Victory against the Netherlands: German handball players in the World Cup quarterfinals



Sst series extended, knockout round reached: Germany’s handball players stormed into the quarter-finals at the World Cup. The team of national coach Alfred Gislason defeated Netherlands thanks to another really good performance with 33:26 (15:12) and secured their place in the last eight with their fifth win in five games.

Man of the evening was once more Andrew Wolff. With a number of spectacular saves, three saved seven meters and a catch rate of almost 50 percent, the goalkeeper put the German team on the road to victory in the first section. In front of around 5,000 spectators in Katowice, playmaker Juri Knorr advanced to the best pitcher of a DHB selection that was once again convincing as a team with nine goals. A nice side effect of reaching the quarter-finals: it also guarantees Germany participation in a qualifying tournament for the 2024 Summer Olympics in Paris.

In the battle for the semi-finals, Germany will face either Olympic champion France or European runners-up Spain on Wednesday in Gdansk. Before that, the final main round game against Norway, who are also still without a loss, is still about winning the group on Monday (8.30 p.m. / ARD).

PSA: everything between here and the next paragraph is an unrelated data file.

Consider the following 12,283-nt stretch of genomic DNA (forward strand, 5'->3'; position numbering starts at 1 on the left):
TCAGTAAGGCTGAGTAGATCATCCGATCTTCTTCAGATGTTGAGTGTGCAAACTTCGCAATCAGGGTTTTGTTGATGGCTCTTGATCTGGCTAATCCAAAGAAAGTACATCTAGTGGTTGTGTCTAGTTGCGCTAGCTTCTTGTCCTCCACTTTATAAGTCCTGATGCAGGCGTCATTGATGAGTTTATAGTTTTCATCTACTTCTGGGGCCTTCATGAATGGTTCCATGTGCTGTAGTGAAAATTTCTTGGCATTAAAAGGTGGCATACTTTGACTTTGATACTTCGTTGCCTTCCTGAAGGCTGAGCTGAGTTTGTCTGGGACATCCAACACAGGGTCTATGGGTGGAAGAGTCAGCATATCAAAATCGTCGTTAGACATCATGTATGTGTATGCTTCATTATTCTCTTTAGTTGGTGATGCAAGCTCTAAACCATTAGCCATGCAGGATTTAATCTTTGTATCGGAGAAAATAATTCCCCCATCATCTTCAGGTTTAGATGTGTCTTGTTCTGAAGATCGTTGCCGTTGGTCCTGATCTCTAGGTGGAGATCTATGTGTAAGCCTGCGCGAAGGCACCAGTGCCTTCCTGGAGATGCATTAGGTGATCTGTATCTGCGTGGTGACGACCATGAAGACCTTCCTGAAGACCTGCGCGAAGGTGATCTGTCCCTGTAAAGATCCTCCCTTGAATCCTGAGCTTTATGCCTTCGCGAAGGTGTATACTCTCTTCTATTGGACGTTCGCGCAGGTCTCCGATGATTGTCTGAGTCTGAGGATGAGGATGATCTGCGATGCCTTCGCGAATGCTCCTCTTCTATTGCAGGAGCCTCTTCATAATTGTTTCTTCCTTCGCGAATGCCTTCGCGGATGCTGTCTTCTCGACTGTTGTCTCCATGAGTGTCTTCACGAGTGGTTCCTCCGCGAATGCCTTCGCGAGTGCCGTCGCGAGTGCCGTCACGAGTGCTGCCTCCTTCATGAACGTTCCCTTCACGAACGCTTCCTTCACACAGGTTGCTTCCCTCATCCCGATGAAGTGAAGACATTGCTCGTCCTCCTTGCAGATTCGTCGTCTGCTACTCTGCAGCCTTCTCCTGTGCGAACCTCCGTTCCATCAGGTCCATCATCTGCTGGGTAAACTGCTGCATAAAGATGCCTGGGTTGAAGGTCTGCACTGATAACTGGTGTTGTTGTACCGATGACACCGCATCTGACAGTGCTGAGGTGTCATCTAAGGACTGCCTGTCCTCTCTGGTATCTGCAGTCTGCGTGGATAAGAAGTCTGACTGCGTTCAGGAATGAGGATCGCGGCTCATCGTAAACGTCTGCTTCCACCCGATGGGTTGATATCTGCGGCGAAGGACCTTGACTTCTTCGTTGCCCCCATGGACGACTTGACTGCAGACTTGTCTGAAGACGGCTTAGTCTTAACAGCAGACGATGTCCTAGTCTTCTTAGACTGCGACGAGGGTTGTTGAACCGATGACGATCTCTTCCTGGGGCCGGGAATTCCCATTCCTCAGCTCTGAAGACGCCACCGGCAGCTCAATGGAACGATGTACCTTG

“Holland is a handball country that keeps getting better and better,” warned Gislason shortly before the game on ZDF, but then made it clear: “Our goal is to beat Holland.” This respect, but above all the great anticipation was clearly noticeable in his team from the start. In contrast to the previous World Cup games, there was still a lack of efficiency on the offensive in the initial phase. But the DHB men made up for the initial technical errors and misses with a self-sacrificing fight on the defensive.

A primal scream from the keeper

Especially youngster Julian Köster bid against the lively Dutchman John Golla a very strong performance in the middle block. And because Wolff also had a great day in goal, Oranje’s short key players such as Dani Baijens (1.82 m), Magdeburg’s Kay Smits (1.85 m) and star playmaker Luc Steins (1.72 m) came from Paris St. Germain barely unfold.

When Wolff first really appeared at the score of 4:4 and defused a seven-metre throw, all the tension was released with a primal scream from the keeper. A primal scream that seemed to get the German offensive going. Because as a result, the German team dictated the rhythm and pace of the game more and more minute by minute.

Whether with the many seven meters or through his ideas in the game control: It was always the same gnarled, who took responsibility in attack. It was almost inevitably he who scored the first German lead (5:4) after twelve minutes and also increased it to 13:10 shortly before the break. After the change of sides, Germany made a dream start on the Katowice floor and screwed the result up to 20:12 (39th) with a 5:0 run. While the numerous German fans were already chanting victory songs, some regulars like Knorr and the two wingers Lukas Mertens and Patrick Groetzki were now taking their first breather. The game was decided.



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